If you’re looking for a little pampering and a splurge, consider a night or weekend at the Ivy and dinner at Magdalena. Not only will you feel a world away from home, you’ll be contributing to the local economy and supporting a local small business. No activity these days is 100 percent safe, but a stay at the Ivy makes for a restful, memorable respite. Visit theivybaltimore.com for more information and to make a reservation.

An Ivy Hotel guest room. (Photo courtesy Ivy Hotel)
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Rehoboth Beach 2021: plan now for fun, safe return to normal

Business owners excited for summer season after lost year

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Rehoboth, gay news, Washington Blade

As you plan your return to Rehoboth Beach for the 2021 spring and summer season you should know what to expect as the town prepares to bounce back from last year’s pandemic closures and restrictions.

Rehoboth Beach is all of one square mile in the middle of Sussex County, Del, which for decades has been a destination for the LGBTQ community. One of the reasons for that is the work over many years of CAMP Rehoboth, the LGBTQ community center. Its executive director, David Mariner, said, “CAMP Rehoboth remains optimistic and excited about summer 2021 in Rehoboth Beach. Many new restaurants and businesses are opening around us, coupled with fun events and happenings. The CAMP Rehoboth staff and volunteers are busy planning for the community. Sure, we can’t predict when large gatherings will return or the pandemic will end, but that doesn’t mean there isn’t good, clean, safely distanced fun to be had for all.”

It is anticipated this will be a very different experience from the 2020 season when the pandemic was just beginning. While the pandemic isn’t over and we still must be careful, wearing masks and washing hands, the business community at the beach is ready and prepared for the crowds to return. They have been working hard over the past year to make sure this summer is safe and exciting. And the town recently restored the barriers allowing many restaurants to expand outdoor service to sidewalks and parking spaces.

The Blade spoke to a number of business owners who see this as a chance to make up for what many consider a lost year. Joe Mack, who owns Double Dippers on 1st Street, said, “I will be opening for my 23rd season March 26. I am the original owner — Tom Gile, my business partner, passed in 2015 — and look forward to a huge season as people get their lives back.” It’s good old-fashioned ice cream served with a smile. He even shared, “It’s Joe Biden’s favorite ice cream parlor and his favorite is chocolate chip in a waffle cone.”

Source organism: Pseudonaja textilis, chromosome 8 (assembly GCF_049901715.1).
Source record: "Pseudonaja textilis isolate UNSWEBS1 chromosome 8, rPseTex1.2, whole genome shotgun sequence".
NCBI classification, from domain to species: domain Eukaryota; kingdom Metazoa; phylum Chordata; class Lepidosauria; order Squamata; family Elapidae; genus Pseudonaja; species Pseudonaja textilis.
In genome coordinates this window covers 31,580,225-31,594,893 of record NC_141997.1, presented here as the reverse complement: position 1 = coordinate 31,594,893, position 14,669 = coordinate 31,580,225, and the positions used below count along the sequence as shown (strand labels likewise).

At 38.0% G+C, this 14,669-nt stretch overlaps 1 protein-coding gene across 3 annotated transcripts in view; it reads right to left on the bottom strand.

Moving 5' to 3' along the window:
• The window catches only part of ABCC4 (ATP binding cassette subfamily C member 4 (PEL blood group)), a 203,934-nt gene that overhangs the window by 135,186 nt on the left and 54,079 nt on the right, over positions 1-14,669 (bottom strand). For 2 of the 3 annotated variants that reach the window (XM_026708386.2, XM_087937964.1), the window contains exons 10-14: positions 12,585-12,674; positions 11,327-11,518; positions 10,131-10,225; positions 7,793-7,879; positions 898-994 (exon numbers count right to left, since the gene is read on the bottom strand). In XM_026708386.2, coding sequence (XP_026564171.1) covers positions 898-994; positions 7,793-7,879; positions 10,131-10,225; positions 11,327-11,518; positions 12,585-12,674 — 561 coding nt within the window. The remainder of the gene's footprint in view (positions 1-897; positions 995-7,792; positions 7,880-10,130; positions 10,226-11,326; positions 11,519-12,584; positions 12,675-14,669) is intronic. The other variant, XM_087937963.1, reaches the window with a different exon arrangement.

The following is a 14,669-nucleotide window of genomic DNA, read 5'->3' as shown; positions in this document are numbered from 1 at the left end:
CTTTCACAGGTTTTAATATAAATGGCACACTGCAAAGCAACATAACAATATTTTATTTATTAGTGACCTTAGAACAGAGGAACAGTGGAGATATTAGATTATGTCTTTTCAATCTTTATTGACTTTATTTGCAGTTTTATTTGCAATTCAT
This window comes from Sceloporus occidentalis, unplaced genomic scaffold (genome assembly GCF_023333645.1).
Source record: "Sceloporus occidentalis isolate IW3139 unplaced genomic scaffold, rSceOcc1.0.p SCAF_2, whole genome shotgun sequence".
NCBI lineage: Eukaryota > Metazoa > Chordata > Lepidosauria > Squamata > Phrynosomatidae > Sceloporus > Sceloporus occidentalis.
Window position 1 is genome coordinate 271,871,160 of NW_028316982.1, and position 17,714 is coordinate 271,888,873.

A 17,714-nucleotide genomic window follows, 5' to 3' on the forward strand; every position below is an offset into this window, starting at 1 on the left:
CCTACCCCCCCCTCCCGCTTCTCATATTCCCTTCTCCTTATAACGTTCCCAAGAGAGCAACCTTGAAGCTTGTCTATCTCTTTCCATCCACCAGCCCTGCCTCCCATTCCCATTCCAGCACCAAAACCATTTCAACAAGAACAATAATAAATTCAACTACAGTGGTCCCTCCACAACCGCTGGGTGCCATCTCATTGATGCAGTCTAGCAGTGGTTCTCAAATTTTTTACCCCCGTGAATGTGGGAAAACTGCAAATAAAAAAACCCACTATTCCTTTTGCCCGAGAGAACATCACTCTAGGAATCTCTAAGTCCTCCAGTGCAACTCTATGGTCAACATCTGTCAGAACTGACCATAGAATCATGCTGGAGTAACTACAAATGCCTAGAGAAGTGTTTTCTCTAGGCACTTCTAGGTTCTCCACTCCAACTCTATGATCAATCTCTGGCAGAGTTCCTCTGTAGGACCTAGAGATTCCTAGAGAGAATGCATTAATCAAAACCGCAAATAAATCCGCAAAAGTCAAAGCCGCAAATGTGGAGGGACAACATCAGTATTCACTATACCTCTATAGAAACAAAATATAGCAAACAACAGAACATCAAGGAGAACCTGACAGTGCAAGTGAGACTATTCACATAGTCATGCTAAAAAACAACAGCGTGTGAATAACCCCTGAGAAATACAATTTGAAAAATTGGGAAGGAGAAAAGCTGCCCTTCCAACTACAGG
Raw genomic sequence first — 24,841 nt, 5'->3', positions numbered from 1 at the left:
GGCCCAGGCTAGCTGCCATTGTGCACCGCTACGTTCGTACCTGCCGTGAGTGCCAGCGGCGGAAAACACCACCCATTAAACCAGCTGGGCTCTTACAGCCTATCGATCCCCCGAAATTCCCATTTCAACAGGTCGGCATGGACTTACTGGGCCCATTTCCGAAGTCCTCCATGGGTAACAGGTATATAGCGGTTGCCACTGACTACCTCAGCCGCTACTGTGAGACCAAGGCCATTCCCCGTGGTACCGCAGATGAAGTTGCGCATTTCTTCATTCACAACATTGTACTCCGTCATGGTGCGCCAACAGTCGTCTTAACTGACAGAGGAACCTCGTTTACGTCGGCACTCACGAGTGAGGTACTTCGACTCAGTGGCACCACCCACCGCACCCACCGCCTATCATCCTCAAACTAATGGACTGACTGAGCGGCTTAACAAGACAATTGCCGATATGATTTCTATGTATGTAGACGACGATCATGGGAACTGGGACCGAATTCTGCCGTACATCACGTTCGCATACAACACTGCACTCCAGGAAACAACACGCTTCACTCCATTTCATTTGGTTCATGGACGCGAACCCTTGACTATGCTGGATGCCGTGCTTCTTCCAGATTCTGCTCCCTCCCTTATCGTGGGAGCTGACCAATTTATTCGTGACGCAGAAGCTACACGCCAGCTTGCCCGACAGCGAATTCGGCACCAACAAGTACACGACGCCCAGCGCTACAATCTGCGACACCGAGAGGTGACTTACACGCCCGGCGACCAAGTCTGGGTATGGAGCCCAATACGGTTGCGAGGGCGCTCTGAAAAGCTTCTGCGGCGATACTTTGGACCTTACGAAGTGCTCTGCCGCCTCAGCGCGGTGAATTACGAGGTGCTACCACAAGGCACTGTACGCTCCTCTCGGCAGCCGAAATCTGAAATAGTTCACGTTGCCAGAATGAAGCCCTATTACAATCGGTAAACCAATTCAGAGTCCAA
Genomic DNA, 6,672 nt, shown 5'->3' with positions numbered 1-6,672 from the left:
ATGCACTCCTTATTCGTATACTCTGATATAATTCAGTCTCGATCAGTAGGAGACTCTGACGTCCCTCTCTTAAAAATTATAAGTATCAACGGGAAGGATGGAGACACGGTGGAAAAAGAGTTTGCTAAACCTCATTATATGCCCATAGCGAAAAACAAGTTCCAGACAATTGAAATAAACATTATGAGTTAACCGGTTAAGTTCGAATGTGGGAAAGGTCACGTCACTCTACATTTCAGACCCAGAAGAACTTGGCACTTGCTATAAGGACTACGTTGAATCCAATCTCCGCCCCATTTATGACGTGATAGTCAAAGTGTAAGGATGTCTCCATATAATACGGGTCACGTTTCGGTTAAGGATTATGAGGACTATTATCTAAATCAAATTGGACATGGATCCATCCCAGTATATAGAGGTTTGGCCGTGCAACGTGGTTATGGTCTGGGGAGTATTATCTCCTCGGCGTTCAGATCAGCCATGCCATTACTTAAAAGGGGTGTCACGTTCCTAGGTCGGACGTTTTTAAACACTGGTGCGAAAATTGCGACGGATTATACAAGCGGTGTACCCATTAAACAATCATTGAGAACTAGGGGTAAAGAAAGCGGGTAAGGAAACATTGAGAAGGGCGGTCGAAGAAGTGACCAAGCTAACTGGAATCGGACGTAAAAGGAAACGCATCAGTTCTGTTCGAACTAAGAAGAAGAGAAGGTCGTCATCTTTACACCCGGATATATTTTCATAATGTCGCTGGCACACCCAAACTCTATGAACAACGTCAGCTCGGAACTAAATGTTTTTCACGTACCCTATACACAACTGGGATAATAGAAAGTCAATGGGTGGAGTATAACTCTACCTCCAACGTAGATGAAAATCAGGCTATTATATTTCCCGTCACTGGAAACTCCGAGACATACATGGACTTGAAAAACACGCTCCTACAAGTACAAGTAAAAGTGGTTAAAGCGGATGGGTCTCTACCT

Speaking of President Biden, many expect to see him at his home at the beach. He has always been a Rehoboth booster. He and first lady Jill Biden love grabbing lunch from Lori’s Oy Veh Café in the CAMP courtyard. Proprietor Lori Kline said she thinks “summer of 2021 is going to be great! I believe folks are ready and hopeful for vaccines and we are in a much better and positive place.” Her chicken salad is still to die for.

Bob Suppies, co-owner of the The Pines and Aqua Grill, which weather permitting plans to reopen on April 9, wants everyone to know, “This summer will be an amazing time to visit Rehoboth Beach. Although I believe some state mandates will still be in place, we have learned over the past year how to safely offer food and drinks and continue with entertainment.”

Former Rehoboth Beach Commissioner Lisa Schlosser wants visitors to know “Rehoboth is open for an exciting season. The sun is shining, our favorite shops and restaurants are open with lots of new outdoor dining. We can’t wait to see the community come back together for fun at the beach.”

It is not only restaurant owners and politicians who are signaling Rehoboth is ready for business. Lee Ann Wilkinson, Realtor and CEO of The Lee Ann Wilkinson Group, said, “All beach businesses, including our real estate offices, have worked throughout the winter to welcome people back to the beach safely. Real estate hasn’t slowed down since last year, and we anticipate and look forward to a very busy summer season.”

One of the great places ready to welcome people back is The Purple Parrot, according to owners Hugh Fuller and Troy Roberts. Fuller said, “This coming season is like no other and so many hopes ride on this year as if it is the first season for all of us. 2021 has brought us so much hope already and the energy in the air is already bringing promises of more good things to come. This summer will be one for the record books not just financially, but emotionally.

Here is to 2021 and to new beginnings.”

Many more of the town’s best restaurants are anticipating the new season, including the always great Eden Restaurant and its more casual cousin Jam, both on the beach block of Baltimore Avenue. Also returning for the 2021 season is the veteran Back Porch, and Meghan Kee’s award-winning La Fable, Houston White, and her new offering, the Italian spot Delmata. Then there’s Port 251 with its popular Sunday drag brunch right on Rehoboth Avenue; and the grand dame of dining in Rehoboth, the Blue Moon. Cafe Azafran and Goolees Grill are also ready to welcome visitors. The Coffee Mill is ready and Mel Demascena said the café is celebrating its 30th anniversary.